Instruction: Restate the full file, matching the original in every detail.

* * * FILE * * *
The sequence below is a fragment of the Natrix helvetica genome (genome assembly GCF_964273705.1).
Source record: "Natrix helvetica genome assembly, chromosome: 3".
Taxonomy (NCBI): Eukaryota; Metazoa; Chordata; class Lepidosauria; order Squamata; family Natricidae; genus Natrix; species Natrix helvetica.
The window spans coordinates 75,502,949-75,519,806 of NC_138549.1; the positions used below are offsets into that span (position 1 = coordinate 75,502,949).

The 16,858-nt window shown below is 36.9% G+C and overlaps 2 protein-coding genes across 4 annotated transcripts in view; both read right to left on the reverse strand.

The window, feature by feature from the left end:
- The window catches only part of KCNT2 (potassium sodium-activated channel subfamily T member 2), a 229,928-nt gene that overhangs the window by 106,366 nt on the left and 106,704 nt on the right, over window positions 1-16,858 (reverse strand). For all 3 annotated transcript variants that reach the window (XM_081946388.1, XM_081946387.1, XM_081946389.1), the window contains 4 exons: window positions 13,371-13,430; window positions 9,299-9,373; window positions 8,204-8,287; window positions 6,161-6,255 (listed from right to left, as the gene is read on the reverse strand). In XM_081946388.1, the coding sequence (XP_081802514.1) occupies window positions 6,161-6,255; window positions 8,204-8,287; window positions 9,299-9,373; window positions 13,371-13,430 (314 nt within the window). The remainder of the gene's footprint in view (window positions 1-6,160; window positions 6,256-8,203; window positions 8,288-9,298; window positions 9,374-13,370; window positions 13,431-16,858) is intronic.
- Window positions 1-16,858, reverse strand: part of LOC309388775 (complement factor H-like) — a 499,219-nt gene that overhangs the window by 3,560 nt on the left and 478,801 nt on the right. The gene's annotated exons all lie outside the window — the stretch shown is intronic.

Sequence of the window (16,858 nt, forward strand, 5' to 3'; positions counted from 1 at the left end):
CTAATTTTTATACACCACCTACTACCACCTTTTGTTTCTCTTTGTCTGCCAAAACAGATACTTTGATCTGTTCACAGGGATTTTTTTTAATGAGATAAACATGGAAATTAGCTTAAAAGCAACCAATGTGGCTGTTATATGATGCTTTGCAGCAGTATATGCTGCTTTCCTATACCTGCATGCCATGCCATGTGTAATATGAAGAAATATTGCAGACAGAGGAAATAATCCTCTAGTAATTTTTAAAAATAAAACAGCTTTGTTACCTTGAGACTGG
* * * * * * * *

The sequence below is a fragment of the Natrix helvetica genome (genome assembly GCF_964273705.1).
Source record: "Natrix helvetica genome assembly, chromosome: 3".
Taxonomy (NCBI): Eukaryota; Metazoa; Chordata; class Lepidosauria; order Squamata; family Natricidae; genus Natrix; species Natrix helvetica.
The window spans coordinates 75,502,949-75,519,806 of NC_138549.1; the positions used below are offsets into that span (position 1 = coordinate 75,502,949).

The 16,858-nt window shown below is 36.9% G+C and overlaps 2 protein-coding genes across 4 annotated transcripts in view; both read right to left on the reverse strand.

The window, feature by feature from the left end:
- The window catches only part of KCNT2 (potassium sodium-activated channel subfamily T member 2), a 229,928-nt gene that overhangs the window by 106,366 nt on the left and 106,704 nt on the right, over window positions 1-16,858 (reverse strand). For all 3 annotated transcript variants that reach the window (XM_081946388.1, XM_081946387.1, XM_081946389.1), the window contains 4 exons: window positions 13,371-13,430; window positions 9,299-9,373; window positions 8,204-8,287; window positions 6,161-6,255 (listed from right to left, as the gene is read on the reverse strand). In XM_081946388.1, the coding sequence (XP_081802514.1) occupies window positions 6,161-6,255; window positions 8,204-8,287; window positions 9,299-9,373; window positions 13,371-13,430 (314 nt within the window). The remainder of the gene's footprint in view (window positions 1-6,160; window positions 6,256-8,203; window positions 8,288-9,298; window positions 9,374-13,370; window positions 13,431-16,858) is intronic.
- Window positions 1-16,858, reverse strand: part of LOC309388775 (complement factor H-like) — a 499,219-nt gene that overhangs the window by 3,560 nt on the left and 478,801 nt on the right. The gene's annotated exons all lie outside the window — the stretch shown is intronic.

Sequence of the window (16,858 nt, forward strand, 5' to 3'; positions counted from 1 at the left end):
CTAATTTTTATACACCACCTACTACCACCTTTTGTTTCTCTTTGTCTGCCAAAACAGATACTTTGATCTGTTCACAGGGATTTTTTTTAATGAGATAAACATGGAAATTAGCTTAAAAGCAACCAATGTGGCTGTTATATGATGCTTTGCAGCAGTATATGCTGCTTTCCTATACCTGCATGCCATGCCATGTGTAATATGAAGAAATATTGCAGACAGAGGAAATAATCCTCTAGTAATTTTTAAAAATAAAACAGCTTTGTTACCTTGAGACTGG